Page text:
Sound final buzzer
on football violence


An end-of-game brawl between the players of Hawaii and Cincinnati has brought accusations of blame by both sides.

COLLEGE officials and police nationwide are wondering how to control unruly fans at the end of football games. In Hawaii, the main problem is not the spectators but the players, who took part in a brawl as the final seconds were ticking Saturday night between the Hawaii Warriors and the Bearcats of the University of Cincinnati. Both universities have failed to fully atone for the misconduct.

Decorum is not the norm in college football, where players wave their arms in encouragement of supporters to give meaning to home-field advantage, and the fans enthusiastically comply. Visiting teams expect hostility and are wise not to lash back in ways other than those allowed in the rules of the game. That's football. In the Hawaii-Cincinnati contest, emotions skewed out of control and received national criticism.

The Cincinnati coaches and players complained that they were "cheated" by partial officiating in their 20-19 loss. The Bearcats were penalized much more than the Warriors; the most glaring sources of frustration were the officials' denial of two Bearcat fumble recoveries late in the game. The visitors accused the officials of home-town bias, but none of the officials are Hawaii residents; they were among 50 officials used by the Western Athletic Conference. The WAC should conduct more than the normally routine review of the game's officiating.

Bob Goin, athletic director at Cincinnati, faulted Hawaii for its "game management," including "abusive" behavior by "hundreds" of UH boosters who were allowed to roam the sidelines. UH President Evan Dobelle, who led his own entourage along the field's edge, should order a reduction in the number of field-side boosters and ask that they be more sedate in the vicinity of the visiting bench.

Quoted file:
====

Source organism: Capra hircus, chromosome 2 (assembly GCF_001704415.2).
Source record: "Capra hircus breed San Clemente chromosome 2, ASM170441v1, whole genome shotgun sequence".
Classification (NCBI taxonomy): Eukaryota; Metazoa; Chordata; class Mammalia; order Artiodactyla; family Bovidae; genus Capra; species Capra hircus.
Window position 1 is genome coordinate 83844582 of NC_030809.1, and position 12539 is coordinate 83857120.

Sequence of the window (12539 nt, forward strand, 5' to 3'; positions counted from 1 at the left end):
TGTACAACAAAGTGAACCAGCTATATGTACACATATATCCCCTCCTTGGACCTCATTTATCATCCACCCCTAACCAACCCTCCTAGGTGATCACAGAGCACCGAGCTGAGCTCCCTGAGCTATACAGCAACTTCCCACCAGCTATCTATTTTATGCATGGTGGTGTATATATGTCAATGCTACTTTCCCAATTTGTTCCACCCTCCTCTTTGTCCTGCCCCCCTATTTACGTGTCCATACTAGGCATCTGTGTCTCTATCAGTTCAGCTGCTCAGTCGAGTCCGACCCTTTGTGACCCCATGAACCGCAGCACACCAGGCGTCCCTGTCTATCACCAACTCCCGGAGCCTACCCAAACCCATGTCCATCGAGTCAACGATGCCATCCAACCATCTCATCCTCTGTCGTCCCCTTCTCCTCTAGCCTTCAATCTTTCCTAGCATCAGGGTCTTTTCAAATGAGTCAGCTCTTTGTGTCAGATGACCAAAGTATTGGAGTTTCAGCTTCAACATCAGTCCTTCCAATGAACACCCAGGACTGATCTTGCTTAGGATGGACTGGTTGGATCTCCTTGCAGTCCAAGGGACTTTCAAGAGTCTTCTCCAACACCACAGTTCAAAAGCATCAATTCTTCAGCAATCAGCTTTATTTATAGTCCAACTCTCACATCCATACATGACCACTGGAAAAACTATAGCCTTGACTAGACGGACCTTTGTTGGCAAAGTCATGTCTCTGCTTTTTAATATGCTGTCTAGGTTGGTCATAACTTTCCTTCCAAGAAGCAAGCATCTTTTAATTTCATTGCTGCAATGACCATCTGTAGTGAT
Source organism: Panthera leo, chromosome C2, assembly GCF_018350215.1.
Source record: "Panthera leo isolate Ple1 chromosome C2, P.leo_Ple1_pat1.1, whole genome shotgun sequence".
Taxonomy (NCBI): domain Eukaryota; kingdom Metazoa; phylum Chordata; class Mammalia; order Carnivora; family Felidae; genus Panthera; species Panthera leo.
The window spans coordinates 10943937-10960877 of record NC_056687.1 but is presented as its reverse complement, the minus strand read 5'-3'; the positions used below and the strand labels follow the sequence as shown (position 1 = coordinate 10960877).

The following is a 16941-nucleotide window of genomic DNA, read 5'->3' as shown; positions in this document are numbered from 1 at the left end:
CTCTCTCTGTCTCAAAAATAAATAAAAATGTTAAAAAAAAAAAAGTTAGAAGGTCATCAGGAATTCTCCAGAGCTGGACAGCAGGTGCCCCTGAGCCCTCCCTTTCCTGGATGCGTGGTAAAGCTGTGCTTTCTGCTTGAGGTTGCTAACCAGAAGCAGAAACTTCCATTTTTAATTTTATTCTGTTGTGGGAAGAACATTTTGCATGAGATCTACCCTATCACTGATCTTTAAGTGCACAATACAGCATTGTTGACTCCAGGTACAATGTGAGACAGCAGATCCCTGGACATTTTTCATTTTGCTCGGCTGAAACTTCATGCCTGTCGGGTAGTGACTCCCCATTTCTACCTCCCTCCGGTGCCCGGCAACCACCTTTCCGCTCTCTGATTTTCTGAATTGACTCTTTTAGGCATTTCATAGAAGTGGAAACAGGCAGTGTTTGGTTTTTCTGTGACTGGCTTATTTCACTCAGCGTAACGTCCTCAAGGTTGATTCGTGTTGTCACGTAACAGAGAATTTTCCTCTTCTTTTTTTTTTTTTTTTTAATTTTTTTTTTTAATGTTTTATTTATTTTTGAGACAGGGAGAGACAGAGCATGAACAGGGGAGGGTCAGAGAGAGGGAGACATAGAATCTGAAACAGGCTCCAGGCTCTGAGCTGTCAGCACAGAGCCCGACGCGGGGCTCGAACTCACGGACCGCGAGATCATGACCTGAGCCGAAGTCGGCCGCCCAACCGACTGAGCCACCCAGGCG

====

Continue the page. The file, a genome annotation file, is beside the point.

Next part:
The players' brawl appeared to have been triggered by a fist thrown by a Cincinnati player in the final moments of the game. Some UH players, angered by a foul-induced injury of quarterback Tim Chang, eagerly rose to the ugly occasion. Videotapes of the melee showed a UH player using crutches as a weapon. To our knowledge, neither the Cincinnati instigator -- "Who threw the first punch? Who knows?" blithely asked UC Coach Rick Minter -- nor the crutch-wielding Warrior has been disciplined.

"We got a chance to get a lot of licks in," Hawaii lineman Uriah Moenoa remarked. "They lost the game, and they lost the fight." Moenoa gleefully said he would "love" a rematch in the Hawaii Bowl, in which the teams "can skip the game and go straight to the fight."

UH Coach June Jones said the brawl "wasn't our fault" and praised his players for their "great restraint." However, his players' actions and words were less than model conduct in any sport. The Warriors need to be at the top of their game and on their best behavior -- the two are not antithetical -- for this Saturday's nationally televised game against Alabama.


Published by Oahu Publications Inc., a subsidiary of Black Press.

Don Kendall, Publisher

Frank Bridgewater, Editor 529-4791;
Michael Rovner, Assistant Editor 529-4768;
Lucy Young-Oda, Assistant Editor 529-4762;

Mary Poole, Editorial Page Editor, 529-4748;
John Flanagan, Contributing Editor 294-3533;

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